Other common advice recommended by all governments which have issued travel advisories includes always carrying relevant identification and travel documentation; avoiding crowds, protests, and other gatherings; and complying with local government rules including curfews.
Most governments also warn about the potential for shortages of basic goods such as food, fuel, and medicine, as well as the potential for further civil unrest.
Severe resource shortages, riots and government resignations
It follows several weeks of civil unrest in the island nation which has led to at least eight people being killed and 200 more injured in clashes with police. Authorities have reportedly used water cannons and tear gas to disperse protests in the Sri Lankan capital of Colombo in the past week, and incidents have also been reported in the city of Kandy and other parts of the country. A state of emergency has been declared and an island-wide curfew has been imposed in response to the crisis.
The crisis has also led to a mass cabinet resignation, culminating in the resignation of Prime Minister Mahinda Rajapaksa on Monday 9 May. The Rajapaksa’s brother, President Gotabaya Rajapaksa, has since installed senior opposition MP Ranil Wickremesinghe in the office in the office, to lead a proposed cross-party government.
The unrest has been driven by severe resource shortages. Sri Lanka is heavily reliant on imported food, fuel, medicine, and other resources, with much of these supplies being purchased using income from the country’s tourism sector. Sri Lanka’s tourism industry has traditionally been its third largest foreign exchange earner.
However, revenue has collapsed in recent years, due to the coronavirus pandemic, as well as the 2019 Easter bombings, which saw three churches, three luxury hotels, a guest house and a housing complex attacked by Islamist terrorists in a single day.
Food shortages were exacerbated by the Sri Lankan government’s decision in 2021 to ban the import of all chemical fertilisers, in a poorly planned bid to encourage organic farming without addressing the underlying limitations of the country’s agricultural infrastructure first.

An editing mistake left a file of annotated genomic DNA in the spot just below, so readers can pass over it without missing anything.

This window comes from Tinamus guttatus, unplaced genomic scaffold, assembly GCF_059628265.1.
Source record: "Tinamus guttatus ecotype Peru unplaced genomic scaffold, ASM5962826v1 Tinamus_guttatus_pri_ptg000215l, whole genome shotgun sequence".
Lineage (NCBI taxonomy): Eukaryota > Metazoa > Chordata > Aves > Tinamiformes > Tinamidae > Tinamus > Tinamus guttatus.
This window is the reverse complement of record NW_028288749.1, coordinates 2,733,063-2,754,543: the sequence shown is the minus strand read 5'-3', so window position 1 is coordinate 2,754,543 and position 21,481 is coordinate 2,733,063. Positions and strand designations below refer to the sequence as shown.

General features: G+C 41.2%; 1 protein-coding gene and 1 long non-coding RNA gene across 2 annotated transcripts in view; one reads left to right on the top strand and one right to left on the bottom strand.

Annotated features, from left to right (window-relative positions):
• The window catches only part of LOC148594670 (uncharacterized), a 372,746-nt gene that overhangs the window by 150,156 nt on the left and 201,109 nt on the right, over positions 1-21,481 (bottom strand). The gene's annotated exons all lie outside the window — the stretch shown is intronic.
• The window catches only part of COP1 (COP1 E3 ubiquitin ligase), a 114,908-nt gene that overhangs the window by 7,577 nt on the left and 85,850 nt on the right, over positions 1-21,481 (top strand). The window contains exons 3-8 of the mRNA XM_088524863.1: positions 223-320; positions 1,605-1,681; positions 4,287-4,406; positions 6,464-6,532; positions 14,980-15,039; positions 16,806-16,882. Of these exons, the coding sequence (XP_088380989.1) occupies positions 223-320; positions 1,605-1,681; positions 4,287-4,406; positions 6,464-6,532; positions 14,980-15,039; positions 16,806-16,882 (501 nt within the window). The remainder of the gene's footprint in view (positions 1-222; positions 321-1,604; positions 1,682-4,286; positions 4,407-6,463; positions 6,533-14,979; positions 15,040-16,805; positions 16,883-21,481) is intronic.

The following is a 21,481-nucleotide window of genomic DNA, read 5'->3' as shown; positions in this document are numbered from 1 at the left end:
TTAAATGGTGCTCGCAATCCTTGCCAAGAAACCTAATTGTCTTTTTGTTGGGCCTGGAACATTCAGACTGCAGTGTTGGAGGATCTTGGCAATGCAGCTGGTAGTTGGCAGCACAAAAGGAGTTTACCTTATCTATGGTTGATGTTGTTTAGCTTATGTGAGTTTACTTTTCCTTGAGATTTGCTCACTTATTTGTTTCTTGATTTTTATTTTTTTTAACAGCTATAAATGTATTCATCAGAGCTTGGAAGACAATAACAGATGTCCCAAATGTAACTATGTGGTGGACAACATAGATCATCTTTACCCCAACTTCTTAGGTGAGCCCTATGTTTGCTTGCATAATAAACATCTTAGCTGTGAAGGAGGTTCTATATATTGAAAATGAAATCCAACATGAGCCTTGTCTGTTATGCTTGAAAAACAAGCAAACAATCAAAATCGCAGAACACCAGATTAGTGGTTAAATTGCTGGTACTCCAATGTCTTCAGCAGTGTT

New Zealand recommends comprehensive travel insurance before travel to Sri Lanka
Australia’s Department of Foreign Affairs and Trade (DFAT) recommends that Australian citizens ‘reconsider their need to travel’ to the country and recommend ‘carrying relevant travel and identification documents’ at all times.
New Zealand High Commissioner for Sri Lanka and the Maldives, Michael Appleton has also confirmed that his government is also ‘advising New Zealanders against undertaking non-essential travel to Sri Lanka’.
The government of New Zealand also advised that New Zealanders who live in Sri Lanka or must travel there for essential purposes should purchase comprehensive travel insurance coverage ‘that includes provision for medical evacuation by air’ and should ‘register their details with the Ministry of Foreign Affairs and Trade.’
Ireland advises citizens to register with its embassy
The Irish Department of Foreign Affairs (DFA) advised against all non-essential travel to Sri Lanka, encouraged Irish citizens in the country to register their details with the Irish Embassy in New Delhi, India. They also advised that ‘protests, demonstrations and crowds should be avoided’ and that they should ‘follow the instructions of local authorities’ and ‘inform themselves of any restrictions on movement put in place by closely following local media’.
The Norwegian government also advised its citizens not to travel to Sri Lanka except on essential business, warning that the ability of its embassy in Columbo to assist Norwegians in the case of an emergency is limited. It also recommended that Norwegians monitor local news and ‘contact your insurance company to check that the travel insurance is still valid’.
The UK recommends using airline tickets and passports as curfew passes
The UK’s Foreign, Commonwealth and Development Office (FCDO) advises against all non-essential travel due to the crisis, warning that in light of recent unrest ‘further incidents could take place’ and that the government of Sri Lanka ‘may impose local restrictions at short notice’.
The FCDO also advises that there may be power cuts due to electricity rationing in the country, and says that the Sri Lankan Tourism Development Authority has confirmed with them that travellers can use airline tickets and passports as curfew passes travelling to and from the airport.